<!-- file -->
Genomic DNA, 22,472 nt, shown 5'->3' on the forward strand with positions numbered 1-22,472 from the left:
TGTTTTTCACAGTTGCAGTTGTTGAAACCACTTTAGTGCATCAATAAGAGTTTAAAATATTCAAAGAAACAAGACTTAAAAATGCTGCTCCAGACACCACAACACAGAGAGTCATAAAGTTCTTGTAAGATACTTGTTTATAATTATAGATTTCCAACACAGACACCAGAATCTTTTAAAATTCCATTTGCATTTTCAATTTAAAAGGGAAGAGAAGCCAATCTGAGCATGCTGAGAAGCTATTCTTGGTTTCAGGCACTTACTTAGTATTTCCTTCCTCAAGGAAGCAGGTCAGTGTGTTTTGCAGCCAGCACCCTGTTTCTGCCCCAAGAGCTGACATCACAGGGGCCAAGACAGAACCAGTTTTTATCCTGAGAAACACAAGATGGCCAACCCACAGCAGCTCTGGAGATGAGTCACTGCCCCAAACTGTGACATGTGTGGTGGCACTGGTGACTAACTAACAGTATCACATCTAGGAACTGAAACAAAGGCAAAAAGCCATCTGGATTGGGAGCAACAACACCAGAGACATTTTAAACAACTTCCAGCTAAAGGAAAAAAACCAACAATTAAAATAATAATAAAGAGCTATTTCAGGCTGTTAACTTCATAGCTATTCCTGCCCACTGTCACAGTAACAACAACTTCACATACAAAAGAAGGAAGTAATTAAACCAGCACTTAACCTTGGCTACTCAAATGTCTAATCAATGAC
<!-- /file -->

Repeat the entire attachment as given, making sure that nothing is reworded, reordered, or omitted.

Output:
Genomic DNA, 22,472 nt, shown 5'->3' on the forward strand with positions numbered 1-22,472 from the left:
TGTTTTTCACAGTTGCAGTTGTTGAAACCACTTTAGTGCATCAATAAGAGTTTAAAATATTCAAAGAAACAAGACTTAAAAATGCTGCTCCAGACACCACAACACAGAGAGTCATAAAGTTCTTGTAAGATACTTGTTTATAATTATAGATTTCCAACACAGACACCAGAATCTTTTAAAATTCCATTTGCATTTTCAATTTAAAAGGGAAGAGAAGCCAATCTGAGCATGCTGAGAAGCTATTCTTGGTTTCAGGCACTTACTTAGTATTTCCTTCCTCAAGGAAGCAGGTCAGTGTGTTTTGCAGCCAGCACCCTGTTTCTGCCCCAAGAGCTGACATCACAGGGGCCAAGACAGAACCAGTTTTTATCCTGAGAAACACAAGATGGCCAACCCACAGCAGCTCTGGAGATGAGTCACTGCCCCAAACTGTGACATGTGTGGTGGCACTGGTGACTAACTAACAGTATCACATCTAGGAACTGAAACAAAGGCAAAAAGCCATCTGGATTGGGAGCAACAACACCAGAGACATTTTAAACAACTTCCAGCTAAAGGAAAAAAACCAACAATTAAAATAATAATAAAGAGCTATTTCAGGCTGTTAACTTCATAGCTATTCCTGCCCACTGTCACAGTAACAACAACTTCACATACAAAAGAAGGAAGTAATTAAACCAGCACTTAACCTTGGCTACTCAAATGTCTAATCAATGAC